It is natural for a couple going through a contentious divorce to lack trust in each other. Accordingly, one of the first questions that a divorcing party will often ask their attorney is how they can be sure that their soon-to-be-ex-spouse has fully and fairly disclosed all of his or her property, and that he or she has not engaged in "divorce planning" - that is, moving or concealing assets that could be considered marital property so that they will not have to be shared with the other spouse upon divorce.
The vast majority of divorce cases are resolved not by trial, but by the parties agreeing upon and submitting a Separation Agreement to the Probate and Family Court for approval. One of the more confusing elements of a Separation Agreement for many clients is the fact that certain provisions of the agreement are deemed to "merge" with the Judgment of Divorce and other provisions are deemed to "survive." Although these terms may be unfamiliar to non-attorneys, the distinction between the two is not particularly complex.
The United States Census Bureau shows the median age of individuals at the time of their first marriage is becoming increasingly older for both men and women. Meanwhile, the number of unmarried individuals cohabiting with their significant others is growing. These trends may be due in some part to couples delaying the responsibilities of marriage as they focus on their careers, but here is something all couples should know: for purposes of determining the length of a marriage for an alimony award, the period of premarital cohabitation could be included regardless of whether both parties were contributing financially.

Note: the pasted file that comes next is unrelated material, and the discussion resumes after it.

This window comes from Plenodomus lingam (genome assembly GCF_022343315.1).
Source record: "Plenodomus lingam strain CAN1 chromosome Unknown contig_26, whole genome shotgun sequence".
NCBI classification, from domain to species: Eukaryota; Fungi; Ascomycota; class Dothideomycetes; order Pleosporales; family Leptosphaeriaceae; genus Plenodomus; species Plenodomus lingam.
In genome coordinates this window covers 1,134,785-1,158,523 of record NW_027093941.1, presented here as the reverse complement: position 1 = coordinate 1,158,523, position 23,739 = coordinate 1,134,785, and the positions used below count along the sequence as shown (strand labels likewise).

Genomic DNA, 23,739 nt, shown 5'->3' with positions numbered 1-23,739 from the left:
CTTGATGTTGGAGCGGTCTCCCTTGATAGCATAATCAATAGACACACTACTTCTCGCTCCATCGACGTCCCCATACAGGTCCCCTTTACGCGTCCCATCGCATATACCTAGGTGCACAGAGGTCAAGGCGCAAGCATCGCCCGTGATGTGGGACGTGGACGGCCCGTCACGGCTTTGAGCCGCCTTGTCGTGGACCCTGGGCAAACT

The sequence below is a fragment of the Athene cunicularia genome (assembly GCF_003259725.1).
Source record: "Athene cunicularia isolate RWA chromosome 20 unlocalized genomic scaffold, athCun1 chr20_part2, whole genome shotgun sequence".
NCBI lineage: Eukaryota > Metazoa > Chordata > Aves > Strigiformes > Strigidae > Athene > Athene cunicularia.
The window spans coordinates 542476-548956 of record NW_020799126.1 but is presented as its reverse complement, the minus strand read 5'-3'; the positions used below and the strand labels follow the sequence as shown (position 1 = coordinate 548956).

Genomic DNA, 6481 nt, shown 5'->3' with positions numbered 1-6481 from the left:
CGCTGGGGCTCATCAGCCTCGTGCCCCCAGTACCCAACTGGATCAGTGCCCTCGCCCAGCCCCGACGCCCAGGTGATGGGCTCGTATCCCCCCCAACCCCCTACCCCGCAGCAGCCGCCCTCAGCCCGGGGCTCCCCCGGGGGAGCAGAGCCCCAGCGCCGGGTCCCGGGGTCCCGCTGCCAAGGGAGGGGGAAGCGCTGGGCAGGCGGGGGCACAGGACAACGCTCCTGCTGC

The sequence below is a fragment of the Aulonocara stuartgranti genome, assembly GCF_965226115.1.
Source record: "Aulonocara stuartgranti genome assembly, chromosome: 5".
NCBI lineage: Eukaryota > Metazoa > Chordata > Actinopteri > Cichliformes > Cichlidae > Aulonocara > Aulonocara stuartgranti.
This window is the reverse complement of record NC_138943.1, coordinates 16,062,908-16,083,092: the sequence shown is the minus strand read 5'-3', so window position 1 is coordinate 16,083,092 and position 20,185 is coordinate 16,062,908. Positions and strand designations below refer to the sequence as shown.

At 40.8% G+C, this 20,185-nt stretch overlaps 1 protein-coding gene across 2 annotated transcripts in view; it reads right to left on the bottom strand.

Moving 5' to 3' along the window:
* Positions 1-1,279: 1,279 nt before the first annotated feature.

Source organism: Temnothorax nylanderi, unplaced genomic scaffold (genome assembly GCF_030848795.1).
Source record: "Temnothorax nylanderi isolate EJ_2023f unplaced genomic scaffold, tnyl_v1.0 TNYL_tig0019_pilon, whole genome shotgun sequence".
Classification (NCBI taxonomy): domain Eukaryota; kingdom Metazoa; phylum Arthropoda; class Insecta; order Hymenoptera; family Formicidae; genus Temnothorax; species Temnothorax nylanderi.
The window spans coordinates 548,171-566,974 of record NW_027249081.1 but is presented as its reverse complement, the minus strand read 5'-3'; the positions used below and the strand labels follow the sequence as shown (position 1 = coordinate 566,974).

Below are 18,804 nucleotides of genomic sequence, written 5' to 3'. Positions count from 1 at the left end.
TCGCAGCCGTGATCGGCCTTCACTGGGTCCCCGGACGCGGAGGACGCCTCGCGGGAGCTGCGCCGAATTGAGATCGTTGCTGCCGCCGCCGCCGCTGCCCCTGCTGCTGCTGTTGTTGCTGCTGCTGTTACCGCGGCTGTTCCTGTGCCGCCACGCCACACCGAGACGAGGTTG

Many married couples give little thought to the issue of which party "legally owns" property acquired during the marriage or the impact that legal ownership may have upon the distribution of assets in the event the marriage ends by death or divorce. Some couples assume, albeit incorrectly, that all property is "marital" in the sense that everything owned by either party will pass to the surviving spouse in the event of death. Other couples assume, also incorrectly, that owning property in one's individual name (rather than jointly) will protect the asset from the other in the event of divorce. While neither assumption is correct, the irony of the current state of Massachusetts law is that parties are afforded far greater rights in the property and estate of the other if their marriage ends in divorce than they are if their marriage ends in death.
When parents or grandparents are able to pass down residential property or a family business to their children and grandchildren, it should be a piece of the American Dream come true. And, with foresight, good planning and a little bit of luck, it can be. Too often, however, these "gifts" can devolve into situations that tear extended families apart. It often doesn't take long before family members start to treat each other unfairly and eventually become openly hostile towards each other.
Beth Shak, a famous World Series of Poker player and aficionado of expensive, designer shoes, who has been featured on MTV Cribs and Millionaire Matchmaker, is in the news again, and she gives us food for thought regarding Mandatory Self-Disclosure and Financial Statements in divorce cases.
Business owners and their spouses involved in a pending divorce should consider various issues specifically related to business ownership. Here are a few of such considerations: